Frames and Stories
Wednesday, May 7, 2014
“Science can only describe a flowering cherry tree; it cannot help us experience the cherry tree in its totality. To develop love and concern for the earth, we need deep, absorbing nature experiences; otherwise, our relationship with nature will remain distant and abstract and never touch us deeply.” (Cornell, 2011)
In our understanding, real experience in an outdoor setting is critical in terms of learning for sustainability. We believe there are four reasons why this is so.
1. If people are to develop a love and concern for the earth, they need these direct experiences; otherwise, their knowing remains remote and theoretical and never touches them deeply (Cornell, 1998). In the research focused on reasons why some people care for the environment, many respondents declared that it was because they spent a lot of time outdoors in their childhood. However this may be moderated by their next course of life, we can suppose that direct, repeated, and positive experiences from being outdoors play an important role for developing environmental sensitivity and because of this, it is crucial to help pupils to touch, see, and listen to the voice of nature in a safe, pleasant way (Bögeholz, 2006, Chawla, 1998, 1999, Palmer et al., 1998, 1999, Vadala et al., 2007).
2. The second reason is that time spent outdoors promotes pupils’ general well-being and health. As Louv (2008) warns, pupils nowadays spend more and more time indoors, in the company of electronic media. Although it may be beneficial in another way, the lack of contact with nature can lead to what he called “nature deficit disorder”, the complex of mental and physical syndromes undermining the pupils’ opportunity to grow into their full potentiality. Being outdoors, children have the freedom to explore and develop their physical boundaries, to take risks and to discover the real world with all their senses. This can have huge positive effects on a child’s self-esteem and confidence. Outside can be liberating; children have room to be active, noisy, messy and work on a large scale. The outside world is dynamic; you cannot predict what might happen, and as such it provides opportunities to experience and develop emotions and how to deal with them.
3. Not only is outdoor learning healthy, it may also be very effective for learning real-life phenomena. Experience-based outdoor learning aimed at discovery and enjoyment is the most ancient as well as the most efficient way of learning/teaching for humans to learn more about themselves and the world around them. Knowledge is gained both from the surrounding nature and from their own communities. Learning in the outdoors is sensually rich and, as Kovalik and Olsen (1994) summarize, our brains need context and information richness for grasping deep understanding. The level of our immersion and involvement into an experience is what makes the difference.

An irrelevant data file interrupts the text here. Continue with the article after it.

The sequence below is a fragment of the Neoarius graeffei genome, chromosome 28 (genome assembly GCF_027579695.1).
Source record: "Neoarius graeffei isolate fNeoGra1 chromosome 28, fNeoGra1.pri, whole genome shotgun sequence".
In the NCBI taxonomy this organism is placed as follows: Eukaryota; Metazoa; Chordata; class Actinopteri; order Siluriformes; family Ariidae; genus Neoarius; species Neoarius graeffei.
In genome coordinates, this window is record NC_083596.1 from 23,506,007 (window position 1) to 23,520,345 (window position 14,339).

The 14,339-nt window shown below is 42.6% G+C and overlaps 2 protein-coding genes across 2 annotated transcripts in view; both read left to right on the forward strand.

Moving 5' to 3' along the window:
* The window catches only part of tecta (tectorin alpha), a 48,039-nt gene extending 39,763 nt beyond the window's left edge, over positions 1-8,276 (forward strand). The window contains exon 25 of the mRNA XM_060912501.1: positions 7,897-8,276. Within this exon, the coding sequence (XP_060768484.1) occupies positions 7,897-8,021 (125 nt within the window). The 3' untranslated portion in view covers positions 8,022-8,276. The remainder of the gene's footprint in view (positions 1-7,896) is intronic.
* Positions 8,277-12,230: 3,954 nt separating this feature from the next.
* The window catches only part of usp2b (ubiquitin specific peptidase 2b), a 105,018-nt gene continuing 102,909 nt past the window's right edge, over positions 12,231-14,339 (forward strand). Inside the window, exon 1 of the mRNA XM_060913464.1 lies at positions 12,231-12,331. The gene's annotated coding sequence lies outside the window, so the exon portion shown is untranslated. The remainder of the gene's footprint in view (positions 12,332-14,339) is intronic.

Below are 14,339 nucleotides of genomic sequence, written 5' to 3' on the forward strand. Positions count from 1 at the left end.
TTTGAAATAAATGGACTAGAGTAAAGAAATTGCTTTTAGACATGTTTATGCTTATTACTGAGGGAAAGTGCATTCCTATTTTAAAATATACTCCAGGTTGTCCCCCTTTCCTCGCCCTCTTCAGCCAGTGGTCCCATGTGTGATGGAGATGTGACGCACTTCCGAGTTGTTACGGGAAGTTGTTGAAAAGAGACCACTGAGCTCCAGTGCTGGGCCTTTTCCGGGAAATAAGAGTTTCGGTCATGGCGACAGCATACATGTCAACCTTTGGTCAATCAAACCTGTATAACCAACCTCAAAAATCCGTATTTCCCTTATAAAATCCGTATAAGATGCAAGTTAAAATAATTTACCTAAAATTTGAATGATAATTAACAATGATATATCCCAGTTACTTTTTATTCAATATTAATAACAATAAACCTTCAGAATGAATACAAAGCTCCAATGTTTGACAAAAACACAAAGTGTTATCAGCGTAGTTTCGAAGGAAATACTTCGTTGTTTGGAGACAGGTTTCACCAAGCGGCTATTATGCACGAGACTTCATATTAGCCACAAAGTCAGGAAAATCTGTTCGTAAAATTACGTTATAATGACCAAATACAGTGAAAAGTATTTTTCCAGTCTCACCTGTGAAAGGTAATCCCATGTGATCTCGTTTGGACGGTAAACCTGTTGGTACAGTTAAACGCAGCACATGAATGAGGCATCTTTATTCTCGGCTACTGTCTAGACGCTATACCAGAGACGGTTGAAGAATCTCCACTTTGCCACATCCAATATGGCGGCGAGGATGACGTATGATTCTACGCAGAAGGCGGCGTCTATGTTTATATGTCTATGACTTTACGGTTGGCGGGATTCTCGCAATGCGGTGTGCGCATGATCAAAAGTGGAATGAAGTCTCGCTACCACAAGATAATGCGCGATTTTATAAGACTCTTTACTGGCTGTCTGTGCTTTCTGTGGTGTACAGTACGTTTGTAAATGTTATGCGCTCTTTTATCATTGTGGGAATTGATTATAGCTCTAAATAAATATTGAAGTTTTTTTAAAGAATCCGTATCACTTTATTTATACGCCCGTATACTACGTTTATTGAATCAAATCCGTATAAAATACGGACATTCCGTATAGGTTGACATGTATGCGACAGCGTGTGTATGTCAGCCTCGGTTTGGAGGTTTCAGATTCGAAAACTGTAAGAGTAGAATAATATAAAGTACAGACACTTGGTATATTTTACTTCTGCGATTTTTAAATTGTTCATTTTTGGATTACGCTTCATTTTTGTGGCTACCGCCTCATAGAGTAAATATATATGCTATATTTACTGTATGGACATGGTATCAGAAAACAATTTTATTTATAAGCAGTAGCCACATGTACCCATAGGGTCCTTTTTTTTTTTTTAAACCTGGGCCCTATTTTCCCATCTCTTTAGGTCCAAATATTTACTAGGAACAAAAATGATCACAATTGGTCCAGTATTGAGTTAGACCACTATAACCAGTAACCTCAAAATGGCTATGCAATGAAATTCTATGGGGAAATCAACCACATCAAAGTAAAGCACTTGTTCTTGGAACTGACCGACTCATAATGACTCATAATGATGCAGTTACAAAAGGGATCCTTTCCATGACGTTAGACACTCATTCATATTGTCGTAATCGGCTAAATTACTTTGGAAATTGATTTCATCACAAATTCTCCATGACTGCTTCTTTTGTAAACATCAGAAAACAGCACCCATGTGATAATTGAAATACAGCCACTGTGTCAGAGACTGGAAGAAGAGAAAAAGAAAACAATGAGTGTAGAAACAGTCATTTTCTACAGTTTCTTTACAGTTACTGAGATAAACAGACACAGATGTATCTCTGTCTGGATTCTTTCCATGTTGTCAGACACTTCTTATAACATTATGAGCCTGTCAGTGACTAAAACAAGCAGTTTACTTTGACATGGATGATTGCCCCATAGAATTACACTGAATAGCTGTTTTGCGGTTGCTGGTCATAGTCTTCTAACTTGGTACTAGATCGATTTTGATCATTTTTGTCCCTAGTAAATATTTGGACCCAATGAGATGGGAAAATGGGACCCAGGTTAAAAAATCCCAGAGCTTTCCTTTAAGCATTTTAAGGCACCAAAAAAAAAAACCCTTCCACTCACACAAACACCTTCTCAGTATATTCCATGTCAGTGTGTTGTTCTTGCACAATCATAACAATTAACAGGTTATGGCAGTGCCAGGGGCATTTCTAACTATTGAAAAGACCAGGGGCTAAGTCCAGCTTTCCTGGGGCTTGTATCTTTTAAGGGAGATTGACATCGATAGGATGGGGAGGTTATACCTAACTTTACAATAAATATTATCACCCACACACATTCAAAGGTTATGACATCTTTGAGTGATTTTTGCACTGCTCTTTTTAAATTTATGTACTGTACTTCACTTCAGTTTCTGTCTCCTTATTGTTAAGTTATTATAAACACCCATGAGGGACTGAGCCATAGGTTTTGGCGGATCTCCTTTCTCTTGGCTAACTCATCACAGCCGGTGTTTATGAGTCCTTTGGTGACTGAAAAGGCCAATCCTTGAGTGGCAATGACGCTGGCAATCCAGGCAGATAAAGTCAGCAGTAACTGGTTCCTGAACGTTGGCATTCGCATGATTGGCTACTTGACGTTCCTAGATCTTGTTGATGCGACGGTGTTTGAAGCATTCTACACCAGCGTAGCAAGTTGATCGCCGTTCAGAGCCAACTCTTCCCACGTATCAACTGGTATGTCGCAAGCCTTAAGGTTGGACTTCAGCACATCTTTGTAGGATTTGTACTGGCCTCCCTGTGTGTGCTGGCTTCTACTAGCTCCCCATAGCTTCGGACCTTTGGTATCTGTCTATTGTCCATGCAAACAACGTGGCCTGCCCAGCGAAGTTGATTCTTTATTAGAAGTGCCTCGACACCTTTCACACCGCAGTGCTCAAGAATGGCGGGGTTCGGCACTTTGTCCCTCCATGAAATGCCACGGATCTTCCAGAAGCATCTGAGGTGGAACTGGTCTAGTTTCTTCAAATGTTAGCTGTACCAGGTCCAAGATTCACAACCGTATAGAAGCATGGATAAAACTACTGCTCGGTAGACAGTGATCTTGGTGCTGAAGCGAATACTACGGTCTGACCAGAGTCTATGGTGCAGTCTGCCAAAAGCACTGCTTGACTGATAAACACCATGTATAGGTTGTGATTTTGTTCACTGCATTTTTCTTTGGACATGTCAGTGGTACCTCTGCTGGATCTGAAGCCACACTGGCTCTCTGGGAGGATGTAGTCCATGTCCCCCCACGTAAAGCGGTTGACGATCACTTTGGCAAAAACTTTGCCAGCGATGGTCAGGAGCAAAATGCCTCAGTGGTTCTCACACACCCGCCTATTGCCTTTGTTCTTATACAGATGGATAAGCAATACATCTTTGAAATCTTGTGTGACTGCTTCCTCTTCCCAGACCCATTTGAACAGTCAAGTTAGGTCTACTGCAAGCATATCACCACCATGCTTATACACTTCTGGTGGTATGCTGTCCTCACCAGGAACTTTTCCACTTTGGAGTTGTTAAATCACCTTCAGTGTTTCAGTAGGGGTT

Listening to a presentation in the classroom, pupils learn only from what they see and hear, they often lack a context, connections, or alternative points of view. With direct physical contact with natural and cultural phenomena, we learn not only by seeing and hearing but also by smelling, feeling, tasting and touching.
The outdoor environment is where children can come into contact with the ever-changing systems of nature and the four elements. For instance, the seasonal changes and differing weather conditions provide children with a sense of time and place and offer endless investigation possibilities.
No doubt there are many parts of our curricula that are more practical to teach in the classroom, or with the help of models or simulations replacing the direct experience. The real-world teacher is always challenged: what can be taught directly, how can we plan and provide strong (but safe) experiences with a learning opportunity for our pupils? How should we deal with unplanned experiences where pupils’ understanding may change literally 'out of the blue', as a result of a specific situation, words that were said or un-said, a picture that was seen…
4. The last reason for highlighting the role of real-world learning is because experiential learning is particularly effective for developing action competence.
The concept of action competence is connected to the idea of “action theory” promoted by Kurt Lewin and other psychologists of the 20th century. All the time, we have an idea (often unspoken) of how to best to perform our tasks: from caring for kids, to writing an essay, from organizing a party, to dealing with a real-world issue. This idea is called “action theory”. Many of our action theories may remain unchanged for a long time, many of them are in the process of being critically evaluated and modified. Experiential learning is the process of learning from our experience, when we critically reflect on our experience (what has happened), analyze the action theory we used (what worked and what did not) and plan if/how to change it (Kolb, 1984, Johnson & Johnson, 2012).